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 [#permalink] New post 09 Dec 2006, 09:28
B for me..

The paradox is that parents of students in high achieving schools complain the most. If parents have no knowledge of their own district's scores, then parents of high achieving schools should not complain..

This does not explain the paradox
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 [#permalink] New post 09 Dec 2006, 10:51
Quote:
Parents often criticize schools for not doing their job. Many blame schools for low student achievement scores. Surprisingly, the most frequent and vociferous complaints come from those who live in districts where the achievement scores are high.

All of the following, considered individually, help to explain the apparent paradox EXCEPT:
A. Parents from districts of high achievers are very involved with the schools and are, therefore, more likely to make critical comments.
B. Parents have no knowledge of their district's own scores.
C. High scores cause parents' expectations to rise leading parents to demand that students achieve even more.
D. High-scoring districts contain low-achieving students whose parents are likely to complain when their children score below the local average.
E. Most complaints about schools come from political activists, most of whom live in high-achieving districts.


Parents blame schools for "low" test scores when really, they are not low, the scores are actually high. What could explain this paradox?

C. High scores cause parents' expectations to rise leading parents to demand that students achieve more.
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 [#permalink] New post 09 Dec 2006, 11:08
buckkitty wrote:
Quote:
Parents often criticize schools for not doing their job. Many blame schools for low student achievement scores. Surprisingly, the most frequent and vociferous complaints come from those who live in districts where the achievement scores are high.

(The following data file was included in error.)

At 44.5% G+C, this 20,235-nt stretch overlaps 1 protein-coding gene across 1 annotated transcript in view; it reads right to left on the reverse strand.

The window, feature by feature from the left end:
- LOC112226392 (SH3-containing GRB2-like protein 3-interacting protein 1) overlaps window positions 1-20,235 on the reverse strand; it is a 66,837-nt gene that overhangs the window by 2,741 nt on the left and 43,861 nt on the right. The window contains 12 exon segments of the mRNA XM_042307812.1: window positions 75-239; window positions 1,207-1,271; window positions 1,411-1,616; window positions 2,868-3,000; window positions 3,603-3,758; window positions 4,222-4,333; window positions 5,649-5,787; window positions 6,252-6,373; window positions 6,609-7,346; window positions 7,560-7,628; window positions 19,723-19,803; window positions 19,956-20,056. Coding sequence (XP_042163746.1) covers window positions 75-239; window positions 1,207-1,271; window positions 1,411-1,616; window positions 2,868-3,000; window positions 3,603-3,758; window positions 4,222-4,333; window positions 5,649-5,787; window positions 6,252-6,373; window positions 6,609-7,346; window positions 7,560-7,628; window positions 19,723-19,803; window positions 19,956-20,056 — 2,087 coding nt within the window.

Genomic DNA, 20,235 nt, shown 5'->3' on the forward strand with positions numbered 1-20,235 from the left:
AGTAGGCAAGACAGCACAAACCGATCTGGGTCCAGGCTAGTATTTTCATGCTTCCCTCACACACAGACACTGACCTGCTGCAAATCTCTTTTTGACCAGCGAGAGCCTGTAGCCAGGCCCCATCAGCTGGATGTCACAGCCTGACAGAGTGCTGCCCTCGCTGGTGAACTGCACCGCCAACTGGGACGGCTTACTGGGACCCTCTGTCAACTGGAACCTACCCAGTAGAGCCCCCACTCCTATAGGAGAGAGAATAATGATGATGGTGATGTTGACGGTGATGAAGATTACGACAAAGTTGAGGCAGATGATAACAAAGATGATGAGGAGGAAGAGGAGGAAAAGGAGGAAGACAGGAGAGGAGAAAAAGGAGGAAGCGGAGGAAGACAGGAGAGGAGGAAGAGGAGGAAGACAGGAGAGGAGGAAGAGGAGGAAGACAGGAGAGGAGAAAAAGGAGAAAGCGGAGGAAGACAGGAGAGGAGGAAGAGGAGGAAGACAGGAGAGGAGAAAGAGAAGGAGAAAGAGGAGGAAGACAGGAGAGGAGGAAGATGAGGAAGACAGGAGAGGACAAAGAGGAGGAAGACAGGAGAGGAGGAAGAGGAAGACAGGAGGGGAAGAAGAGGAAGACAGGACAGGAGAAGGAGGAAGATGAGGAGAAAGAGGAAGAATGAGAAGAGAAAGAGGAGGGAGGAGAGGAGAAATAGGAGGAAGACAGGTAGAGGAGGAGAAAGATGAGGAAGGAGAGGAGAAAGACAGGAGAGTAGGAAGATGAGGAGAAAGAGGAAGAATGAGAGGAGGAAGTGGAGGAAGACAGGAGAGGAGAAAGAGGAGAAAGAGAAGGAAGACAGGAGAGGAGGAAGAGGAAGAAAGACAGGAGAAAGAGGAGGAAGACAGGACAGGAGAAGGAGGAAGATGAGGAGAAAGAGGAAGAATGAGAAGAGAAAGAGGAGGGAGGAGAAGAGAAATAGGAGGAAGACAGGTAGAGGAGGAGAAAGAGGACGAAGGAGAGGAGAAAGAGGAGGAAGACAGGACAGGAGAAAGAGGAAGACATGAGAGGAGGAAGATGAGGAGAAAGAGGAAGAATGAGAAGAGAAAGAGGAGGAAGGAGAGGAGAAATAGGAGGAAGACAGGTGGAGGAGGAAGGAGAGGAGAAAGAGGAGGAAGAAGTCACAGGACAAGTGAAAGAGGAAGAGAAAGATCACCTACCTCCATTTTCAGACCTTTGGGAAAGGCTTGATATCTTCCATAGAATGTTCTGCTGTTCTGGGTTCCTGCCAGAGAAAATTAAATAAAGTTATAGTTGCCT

All of the following, considered individually, help to explain the apparent paradox EXCEPT:
A. Parents from districts of high achievers are very involved with the schools and are, therefore, more likely to make critical comments.
B. Parents have no knowledge of their district's own scores.
C. High scores cause parents' expectations to rise leading parents to demand that students achieve even more.
D. High-scoring districts contain low-achieving students whose parents are likely to complain when their children score below the local average.
E. Most complaints about schools come from political activists, most of whom live in high-achieving districts.


Parents blame schools for "low" test scores when really, they are not low, the scores are actually high. What could explain this paradox?

C. High scores cause parents' expectations to rise leading parents to demand that students achieve more.


Watch out for this trap. This is an EXCEPT question.

Answer E
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 [#permalink] New post 09 Dec 2006, 11:17
So what is the OA, I can't seem to decide between B and E
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 [#permalink] New post 09 Dec 2006, 11:52
My pick is C...

A. Parents from districts of high achievers are very involved with the schools and are, therefore, more likely to make critical comments.

Explains... parents are involved...

B. Parents have no knowledge of their district's own scores.